Five Ways to Avoid Repetitive Stress Injuries

By Feb 27 , 20120 Comments

Some may think that injuries in the workplace only happen to those who work high-intensity jobs like construction workers, firefighters or police officers. But you’re probably unaware that sitting at your computer and typing – something you do every day – can leave you at risk for significant pain and discomfort.

Repetitive stress injuries (RSI) stem from prolonged, repetitive, forceful or awkward movements. If you thought that clicking your mouse or typing at a computer keyboard were harmless activities, think again. RSI can lead to carpal tunnel syndrome, a painful nerve injury. Symptoms of carpal tunnel syndrome include tingling or numbness in the hands and fingers, pain that radiates from the hand up the forearm, weakness in the affected side and sometimes the tendency to drop objects. Left untreated, carpal tunnel syndrome sufferers often resort to surgery, which is successful in about 50 percent of cases.

These injuries have lead to increased absenteeism, but companies have found ways to reduce that by studying ergonomics, which looks at how people use the tools crucial to their jobs. Employers have done that for good reason: According to the U.S. Department of Labor, Occupational Safety and Health Administration, RSI is the nation’s most common and costly occupational health problem, affecting hundreds of thousands of American workers, and costing more than $20 billion a year in workers’ compensation.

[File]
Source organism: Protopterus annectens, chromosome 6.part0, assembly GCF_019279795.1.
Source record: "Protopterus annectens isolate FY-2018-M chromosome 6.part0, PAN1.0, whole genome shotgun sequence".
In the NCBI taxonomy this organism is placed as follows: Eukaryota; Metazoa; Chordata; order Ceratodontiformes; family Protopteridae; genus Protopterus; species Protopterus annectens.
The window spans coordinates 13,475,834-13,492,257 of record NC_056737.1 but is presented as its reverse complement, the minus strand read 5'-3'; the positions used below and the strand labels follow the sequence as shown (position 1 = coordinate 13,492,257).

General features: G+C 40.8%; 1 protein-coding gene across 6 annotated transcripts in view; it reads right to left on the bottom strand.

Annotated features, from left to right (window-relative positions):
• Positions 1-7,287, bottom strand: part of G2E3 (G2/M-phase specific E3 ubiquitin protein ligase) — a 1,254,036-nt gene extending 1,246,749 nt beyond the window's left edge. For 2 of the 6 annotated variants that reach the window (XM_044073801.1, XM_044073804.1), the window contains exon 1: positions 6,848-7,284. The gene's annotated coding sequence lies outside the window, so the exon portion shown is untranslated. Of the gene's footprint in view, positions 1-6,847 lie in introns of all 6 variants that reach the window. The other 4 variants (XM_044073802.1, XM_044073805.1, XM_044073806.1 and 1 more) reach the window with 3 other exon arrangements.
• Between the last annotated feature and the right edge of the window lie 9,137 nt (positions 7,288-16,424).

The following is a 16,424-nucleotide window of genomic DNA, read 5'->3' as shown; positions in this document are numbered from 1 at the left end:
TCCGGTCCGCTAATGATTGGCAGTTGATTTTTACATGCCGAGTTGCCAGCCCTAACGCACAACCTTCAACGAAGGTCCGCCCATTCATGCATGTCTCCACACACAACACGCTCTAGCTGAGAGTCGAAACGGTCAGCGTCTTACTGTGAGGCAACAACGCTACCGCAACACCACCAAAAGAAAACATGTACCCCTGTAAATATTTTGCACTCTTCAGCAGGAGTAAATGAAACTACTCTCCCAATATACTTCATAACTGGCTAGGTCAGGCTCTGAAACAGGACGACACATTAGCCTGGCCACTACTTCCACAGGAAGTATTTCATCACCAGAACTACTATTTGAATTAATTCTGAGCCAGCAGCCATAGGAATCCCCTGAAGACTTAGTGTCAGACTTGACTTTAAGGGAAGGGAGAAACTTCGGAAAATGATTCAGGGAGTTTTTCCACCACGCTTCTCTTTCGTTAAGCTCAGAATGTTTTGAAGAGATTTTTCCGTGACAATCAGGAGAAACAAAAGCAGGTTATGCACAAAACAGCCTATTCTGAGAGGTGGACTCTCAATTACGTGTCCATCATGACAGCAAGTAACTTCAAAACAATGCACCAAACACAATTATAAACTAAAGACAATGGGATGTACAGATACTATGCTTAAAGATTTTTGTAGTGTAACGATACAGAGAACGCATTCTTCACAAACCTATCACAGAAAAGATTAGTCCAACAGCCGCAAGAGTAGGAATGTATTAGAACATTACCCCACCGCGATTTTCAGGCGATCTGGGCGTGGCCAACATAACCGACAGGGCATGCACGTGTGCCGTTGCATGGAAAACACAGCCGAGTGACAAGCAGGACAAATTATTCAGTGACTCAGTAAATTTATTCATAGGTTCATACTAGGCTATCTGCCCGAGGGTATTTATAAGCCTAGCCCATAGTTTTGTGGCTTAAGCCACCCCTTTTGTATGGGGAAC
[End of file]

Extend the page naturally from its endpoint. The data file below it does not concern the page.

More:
If you are suffering from this type of injury, it can be detrimental to your ability to work.  Additionally, during an uncertain economy, people become anxious about taking time off to properly recover. Fortunately, there are things you can do to prevent RSI.

Make sure you are sitting properly at your desk. Short of getting an ergonomically correct chair for your desk, there are things you can do without spending a lot of money. The best sitting posture brings your knees at or above hip level. Add a foot rest to your desk setup to help accomplish this.

Add support for your wrists. Adding a wrist cushion for your mouse can help your hand stay at an appropriate angle when maneuvering your mouse.

Change your keyboard. It may look funny, but the keyboards that are split in the middle are most effective to keeping your wrists at the correct angle when typing. When you add a keyboard wrist cushion, you can make sure you stay ahead of any potential problems from carpal tunnel or RSI. One company, IMAK, makes mouse and keyboard cushions using ergoBeads, which can massage your wrists while typing or using your mouse. The design conforms to your keyboard and mouse, while completely supporting your wrist and forearm in an ergonomically correct position. This reduces stress in your hands, wrists and arms.

Move your computer screen. If you find yourself lurching to see your monitor, move it forward. Make sure your screen is at eye-level – a stand or phonebook underneath can add needed height.

Lower your keyboard. Most likely, your desk is at a good height for writing, but not necessarily optimal for typing. Add a keyboard tray under your desk to place your keyboard in an ergonomically appropriate place.

With a few easy steps, you can make your workspace ergonomically correct to solve potentially debilitating and costly injuries.